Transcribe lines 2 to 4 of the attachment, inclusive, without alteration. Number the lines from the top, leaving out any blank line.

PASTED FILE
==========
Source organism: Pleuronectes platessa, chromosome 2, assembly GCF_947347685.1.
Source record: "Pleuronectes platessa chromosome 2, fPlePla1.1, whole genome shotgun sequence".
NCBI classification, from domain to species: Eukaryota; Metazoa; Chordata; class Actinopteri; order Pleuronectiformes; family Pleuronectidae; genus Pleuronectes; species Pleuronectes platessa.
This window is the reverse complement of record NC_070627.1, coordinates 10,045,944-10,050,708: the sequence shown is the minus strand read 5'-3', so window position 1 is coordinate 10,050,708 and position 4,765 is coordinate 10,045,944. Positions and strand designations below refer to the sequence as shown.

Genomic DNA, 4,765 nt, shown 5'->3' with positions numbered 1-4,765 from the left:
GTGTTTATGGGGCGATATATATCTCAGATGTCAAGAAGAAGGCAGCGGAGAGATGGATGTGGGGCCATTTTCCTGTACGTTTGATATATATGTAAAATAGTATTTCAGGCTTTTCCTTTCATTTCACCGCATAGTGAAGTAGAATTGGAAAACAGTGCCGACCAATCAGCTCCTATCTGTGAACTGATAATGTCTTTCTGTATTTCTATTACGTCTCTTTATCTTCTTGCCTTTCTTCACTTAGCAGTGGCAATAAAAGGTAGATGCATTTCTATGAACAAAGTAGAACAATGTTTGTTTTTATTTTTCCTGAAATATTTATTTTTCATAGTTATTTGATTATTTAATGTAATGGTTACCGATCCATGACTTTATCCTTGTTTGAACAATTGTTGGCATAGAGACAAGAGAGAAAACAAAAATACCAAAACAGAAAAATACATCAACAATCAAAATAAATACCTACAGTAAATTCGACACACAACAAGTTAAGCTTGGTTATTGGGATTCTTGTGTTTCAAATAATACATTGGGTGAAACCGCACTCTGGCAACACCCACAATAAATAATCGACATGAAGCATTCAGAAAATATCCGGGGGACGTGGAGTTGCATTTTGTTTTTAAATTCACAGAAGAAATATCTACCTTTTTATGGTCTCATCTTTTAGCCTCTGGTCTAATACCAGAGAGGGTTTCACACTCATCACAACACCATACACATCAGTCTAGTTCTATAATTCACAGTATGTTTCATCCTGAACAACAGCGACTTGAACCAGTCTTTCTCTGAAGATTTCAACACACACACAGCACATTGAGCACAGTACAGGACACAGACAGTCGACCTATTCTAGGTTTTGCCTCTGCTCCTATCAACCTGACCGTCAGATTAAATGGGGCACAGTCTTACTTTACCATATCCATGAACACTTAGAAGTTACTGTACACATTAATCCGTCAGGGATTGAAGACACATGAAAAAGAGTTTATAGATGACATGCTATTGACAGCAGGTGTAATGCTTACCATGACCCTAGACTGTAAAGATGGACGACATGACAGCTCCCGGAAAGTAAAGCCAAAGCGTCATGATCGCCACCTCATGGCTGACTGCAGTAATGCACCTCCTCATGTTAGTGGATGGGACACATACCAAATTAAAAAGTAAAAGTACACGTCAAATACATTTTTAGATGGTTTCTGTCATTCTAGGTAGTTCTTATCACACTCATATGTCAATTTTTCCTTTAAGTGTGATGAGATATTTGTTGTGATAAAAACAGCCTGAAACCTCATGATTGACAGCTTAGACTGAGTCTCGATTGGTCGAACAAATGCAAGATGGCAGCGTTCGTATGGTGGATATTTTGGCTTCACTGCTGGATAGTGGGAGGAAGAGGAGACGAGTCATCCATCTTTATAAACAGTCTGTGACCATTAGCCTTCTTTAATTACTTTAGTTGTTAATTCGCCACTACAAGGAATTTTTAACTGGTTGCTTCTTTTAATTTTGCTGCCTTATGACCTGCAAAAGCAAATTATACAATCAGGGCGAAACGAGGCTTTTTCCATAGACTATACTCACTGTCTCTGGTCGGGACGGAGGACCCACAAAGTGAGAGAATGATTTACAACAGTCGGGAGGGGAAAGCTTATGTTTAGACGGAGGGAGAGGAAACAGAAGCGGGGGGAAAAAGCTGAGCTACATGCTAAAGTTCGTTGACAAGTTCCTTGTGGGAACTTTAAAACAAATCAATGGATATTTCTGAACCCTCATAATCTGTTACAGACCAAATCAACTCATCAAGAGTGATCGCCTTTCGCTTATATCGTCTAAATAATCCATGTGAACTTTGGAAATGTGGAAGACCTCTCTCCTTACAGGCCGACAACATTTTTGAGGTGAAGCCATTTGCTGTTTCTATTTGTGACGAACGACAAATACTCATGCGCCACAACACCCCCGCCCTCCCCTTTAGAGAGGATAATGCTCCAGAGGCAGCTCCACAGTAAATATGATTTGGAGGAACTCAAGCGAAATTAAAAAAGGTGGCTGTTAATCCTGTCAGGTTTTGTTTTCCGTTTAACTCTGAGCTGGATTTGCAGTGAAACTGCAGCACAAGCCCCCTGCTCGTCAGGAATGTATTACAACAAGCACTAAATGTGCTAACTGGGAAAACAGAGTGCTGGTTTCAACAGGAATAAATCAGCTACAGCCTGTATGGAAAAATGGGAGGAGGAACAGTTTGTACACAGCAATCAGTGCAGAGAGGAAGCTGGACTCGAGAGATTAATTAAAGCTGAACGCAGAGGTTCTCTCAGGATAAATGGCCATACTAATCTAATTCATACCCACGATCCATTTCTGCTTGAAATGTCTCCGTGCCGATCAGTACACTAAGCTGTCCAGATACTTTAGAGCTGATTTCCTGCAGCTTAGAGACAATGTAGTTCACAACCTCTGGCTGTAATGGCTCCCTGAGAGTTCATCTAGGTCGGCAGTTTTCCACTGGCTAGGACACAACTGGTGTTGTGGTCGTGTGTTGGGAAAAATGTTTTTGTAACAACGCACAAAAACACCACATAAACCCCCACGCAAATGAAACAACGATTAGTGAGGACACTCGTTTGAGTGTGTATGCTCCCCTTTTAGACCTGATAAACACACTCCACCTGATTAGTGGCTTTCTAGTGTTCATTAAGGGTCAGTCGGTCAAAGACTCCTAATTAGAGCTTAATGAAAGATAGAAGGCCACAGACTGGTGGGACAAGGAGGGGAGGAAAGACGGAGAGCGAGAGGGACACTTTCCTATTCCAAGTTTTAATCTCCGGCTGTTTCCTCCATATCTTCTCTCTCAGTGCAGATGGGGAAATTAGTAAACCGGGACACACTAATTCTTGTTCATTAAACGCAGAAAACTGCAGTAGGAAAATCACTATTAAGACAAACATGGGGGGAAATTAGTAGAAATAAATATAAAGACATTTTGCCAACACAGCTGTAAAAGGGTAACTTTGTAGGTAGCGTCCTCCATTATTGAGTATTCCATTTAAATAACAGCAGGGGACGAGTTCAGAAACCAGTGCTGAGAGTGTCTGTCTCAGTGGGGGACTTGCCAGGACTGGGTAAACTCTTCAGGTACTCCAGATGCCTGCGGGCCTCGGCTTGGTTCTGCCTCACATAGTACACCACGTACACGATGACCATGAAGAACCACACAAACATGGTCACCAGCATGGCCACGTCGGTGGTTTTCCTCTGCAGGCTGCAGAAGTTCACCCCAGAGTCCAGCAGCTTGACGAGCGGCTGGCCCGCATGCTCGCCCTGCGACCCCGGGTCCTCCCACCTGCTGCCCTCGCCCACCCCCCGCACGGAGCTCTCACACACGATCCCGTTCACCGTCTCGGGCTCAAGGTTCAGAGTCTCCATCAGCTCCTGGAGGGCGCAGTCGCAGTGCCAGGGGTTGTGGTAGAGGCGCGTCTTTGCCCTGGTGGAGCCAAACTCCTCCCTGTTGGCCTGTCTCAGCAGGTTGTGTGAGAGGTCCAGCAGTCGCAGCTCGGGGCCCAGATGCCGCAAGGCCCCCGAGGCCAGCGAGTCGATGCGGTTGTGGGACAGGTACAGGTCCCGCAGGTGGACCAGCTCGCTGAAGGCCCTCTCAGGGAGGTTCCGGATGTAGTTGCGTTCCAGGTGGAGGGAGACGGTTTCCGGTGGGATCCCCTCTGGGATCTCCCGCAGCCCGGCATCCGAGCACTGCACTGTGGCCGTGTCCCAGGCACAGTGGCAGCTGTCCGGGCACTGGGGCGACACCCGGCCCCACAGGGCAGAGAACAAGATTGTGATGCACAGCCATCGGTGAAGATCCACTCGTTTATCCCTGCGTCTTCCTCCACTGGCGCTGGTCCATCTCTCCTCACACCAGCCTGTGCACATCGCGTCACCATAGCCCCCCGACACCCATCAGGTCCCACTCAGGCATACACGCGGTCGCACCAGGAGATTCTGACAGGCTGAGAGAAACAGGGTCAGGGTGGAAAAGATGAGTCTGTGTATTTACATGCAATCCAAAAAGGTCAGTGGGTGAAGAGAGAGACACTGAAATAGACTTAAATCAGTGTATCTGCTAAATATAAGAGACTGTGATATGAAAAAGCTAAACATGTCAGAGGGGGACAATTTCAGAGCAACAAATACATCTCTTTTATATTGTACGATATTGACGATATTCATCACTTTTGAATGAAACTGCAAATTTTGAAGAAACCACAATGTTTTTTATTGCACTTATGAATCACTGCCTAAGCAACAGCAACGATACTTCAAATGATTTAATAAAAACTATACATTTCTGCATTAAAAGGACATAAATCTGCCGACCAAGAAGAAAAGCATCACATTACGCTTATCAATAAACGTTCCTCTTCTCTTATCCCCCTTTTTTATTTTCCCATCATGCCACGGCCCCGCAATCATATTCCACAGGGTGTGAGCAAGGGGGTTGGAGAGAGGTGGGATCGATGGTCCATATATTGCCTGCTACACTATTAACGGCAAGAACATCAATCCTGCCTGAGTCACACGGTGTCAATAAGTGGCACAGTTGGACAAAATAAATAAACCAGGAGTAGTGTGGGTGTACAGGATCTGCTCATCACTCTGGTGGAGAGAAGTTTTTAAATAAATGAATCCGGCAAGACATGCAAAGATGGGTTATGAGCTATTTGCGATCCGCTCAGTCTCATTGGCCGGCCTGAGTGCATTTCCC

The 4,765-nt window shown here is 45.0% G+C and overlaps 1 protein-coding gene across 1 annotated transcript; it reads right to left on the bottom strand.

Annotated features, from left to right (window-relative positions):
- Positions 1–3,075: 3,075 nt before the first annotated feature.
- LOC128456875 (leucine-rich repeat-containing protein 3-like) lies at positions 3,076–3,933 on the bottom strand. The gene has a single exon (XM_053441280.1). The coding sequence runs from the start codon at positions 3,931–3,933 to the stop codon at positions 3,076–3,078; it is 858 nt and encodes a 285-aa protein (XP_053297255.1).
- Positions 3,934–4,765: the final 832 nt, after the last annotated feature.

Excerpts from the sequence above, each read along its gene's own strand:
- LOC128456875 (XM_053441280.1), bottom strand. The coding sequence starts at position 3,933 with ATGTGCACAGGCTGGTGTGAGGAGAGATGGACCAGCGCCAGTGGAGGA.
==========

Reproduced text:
Source record: "Pleuronectes platessa chromosome 2, fPlePla1.1, whole genome shotgun sequence".
NCBI classification, from domain to species: Eukaryota; Metazoa; Chordata; class Actinopteri; order Pleuronectiformes; family Pleuronectidae; genus Pleuronectes; species Pleuronectes platessa.
This window is the reverse complement of record NC_070627.1, coordinates 10,045,944-10,050,708: the sequence shown is the minus strand read 5'-3', so window position 1 is coordinate 10,050,708 and position 4,765 is coordinate 10,045,944. Positions and strand designations below refer to the sequence as shown.